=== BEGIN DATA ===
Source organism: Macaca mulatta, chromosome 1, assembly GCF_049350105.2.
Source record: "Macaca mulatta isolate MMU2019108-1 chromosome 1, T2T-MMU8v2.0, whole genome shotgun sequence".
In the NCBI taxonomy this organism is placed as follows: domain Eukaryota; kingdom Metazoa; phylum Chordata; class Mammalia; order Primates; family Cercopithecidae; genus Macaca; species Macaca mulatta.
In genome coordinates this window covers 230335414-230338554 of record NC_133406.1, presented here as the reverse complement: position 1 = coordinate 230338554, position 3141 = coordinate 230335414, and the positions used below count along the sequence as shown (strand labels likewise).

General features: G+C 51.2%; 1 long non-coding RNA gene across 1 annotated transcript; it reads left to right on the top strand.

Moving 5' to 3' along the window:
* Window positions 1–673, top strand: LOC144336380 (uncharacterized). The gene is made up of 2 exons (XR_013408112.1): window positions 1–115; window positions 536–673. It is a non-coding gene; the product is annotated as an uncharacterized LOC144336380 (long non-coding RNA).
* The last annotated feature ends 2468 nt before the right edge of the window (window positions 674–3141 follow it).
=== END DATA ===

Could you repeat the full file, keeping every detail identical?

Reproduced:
Source organism: Macaca mulatta, chromosome 1, assembly GCF_049350105.2.
Source record: "Macaca mulatta isolate MMU2019108-1 chromosome 1, T2T-MMU8v2.0, whole genome shotgun sequence".
In the NCBI taxonomy this organism is placed as follows: domain Eukaryota; kingdom Metazoa; phylum Chordata; class Mammalia; order Primates; family Cercopithecidae; genus Macaca; species Macaca mulatta.
In genome coordinates this window covers 230335414-230338554 of record NC_133406.1, presented here as the reverse complement: position 1 = coordinate 230338554, position 3141 = coordinate 230335414, and the positions used below count along the sequence as shown (strand labels likewise).

General features: G+C 51.2%; 1 long non-coding RNA gene across 1 annotated transcript; it reads left to right on the top strand.

Moving 5' to 3' along the window:
* Window positions 1–673, top strand: LOC144336380 (uncharacterized). The gene is made up of 2 exons (XR_013408112.1): window positions 1–115; window positions 536–673. It is a non-coding gene; the product is annotated as an uncharacterized LOC144336380 (long non-coding RNA).
* The last annotated feature ends 2468 nt before the right edge of the window (window positions 674–3141 follow it).